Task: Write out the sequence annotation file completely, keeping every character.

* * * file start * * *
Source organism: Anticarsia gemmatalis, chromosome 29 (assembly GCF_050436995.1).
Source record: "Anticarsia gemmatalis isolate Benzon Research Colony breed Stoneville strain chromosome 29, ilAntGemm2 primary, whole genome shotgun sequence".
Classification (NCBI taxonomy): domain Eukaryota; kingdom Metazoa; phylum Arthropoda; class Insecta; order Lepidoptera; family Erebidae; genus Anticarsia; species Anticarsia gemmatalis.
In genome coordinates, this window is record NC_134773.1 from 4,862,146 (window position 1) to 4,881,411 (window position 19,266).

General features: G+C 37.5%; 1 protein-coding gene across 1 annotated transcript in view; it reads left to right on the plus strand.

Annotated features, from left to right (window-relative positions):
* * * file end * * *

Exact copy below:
Source organism: Anticarsia gemmatalis, chromosome 29 (assembly GCF_050436995.1).
Source record: "Anticarsia gemmatalis isolate Benzon Research Colony breed Stoneville strain chromosome 29, ilAntGemm2 primary, whole genome shotgun sequence".
Classification (NCBI taxonomy): domain Eukaryota; kingdom Metazoa; phylum Arthropoda; class Insecta; order Lepidoptera; family Erebidae; genus Anticarsia; species Anticarsia gemmatalis.
In genome coordinates, this window is record NC_134773.1 from 4,862,146 (window position 1) to 4,881,411 (window position 19,266).

General features: G+C 37.5%; 1 protein-coding gene across 1 annotated transcript in view; it reads left to right on the plus strand.

Annotated features, from left to right (window-relative positions):